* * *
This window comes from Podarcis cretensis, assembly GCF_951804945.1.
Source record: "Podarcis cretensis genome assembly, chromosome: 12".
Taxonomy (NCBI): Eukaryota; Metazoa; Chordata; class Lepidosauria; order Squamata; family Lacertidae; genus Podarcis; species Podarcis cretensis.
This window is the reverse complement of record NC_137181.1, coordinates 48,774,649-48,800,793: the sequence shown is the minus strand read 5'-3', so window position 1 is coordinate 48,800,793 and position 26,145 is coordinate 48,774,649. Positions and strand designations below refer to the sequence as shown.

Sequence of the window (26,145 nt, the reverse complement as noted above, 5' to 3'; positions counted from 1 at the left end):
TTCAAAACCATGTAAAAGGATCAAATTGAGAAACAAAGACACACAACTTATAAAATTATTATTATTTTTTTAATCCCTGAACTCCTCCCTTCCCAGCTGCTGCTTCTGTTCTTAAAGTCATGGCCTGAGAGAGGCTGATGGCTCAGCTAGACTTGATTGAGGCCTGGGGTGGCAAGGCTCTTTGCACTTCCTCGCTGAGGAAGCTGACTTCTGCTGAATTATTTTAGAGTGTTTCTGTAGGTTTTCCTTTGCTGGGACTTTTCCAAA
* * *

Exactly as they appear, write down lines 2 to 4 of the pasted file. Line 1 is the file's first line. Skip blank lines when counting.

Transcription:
Source record: "Podarcis cretensis genome assembly, chromosome: 12".
Taxonomy (NCBI): Eukaryota; Metazoa; Chordata; class Lepidosauria; order Squamata; family Lacertidae; genus Podarcis; species Podarcis cretensis.
This window is the reverse complement of record NC_137181.1, coordinates 48,774,649-48,800,793: the sequence shown is the minus strand read 5'-3', so window position 1 is coordinate 48,800,793 and position 26,145 is coordinate 48,774,649. Positions and strand designations below refer to the sequence as shown.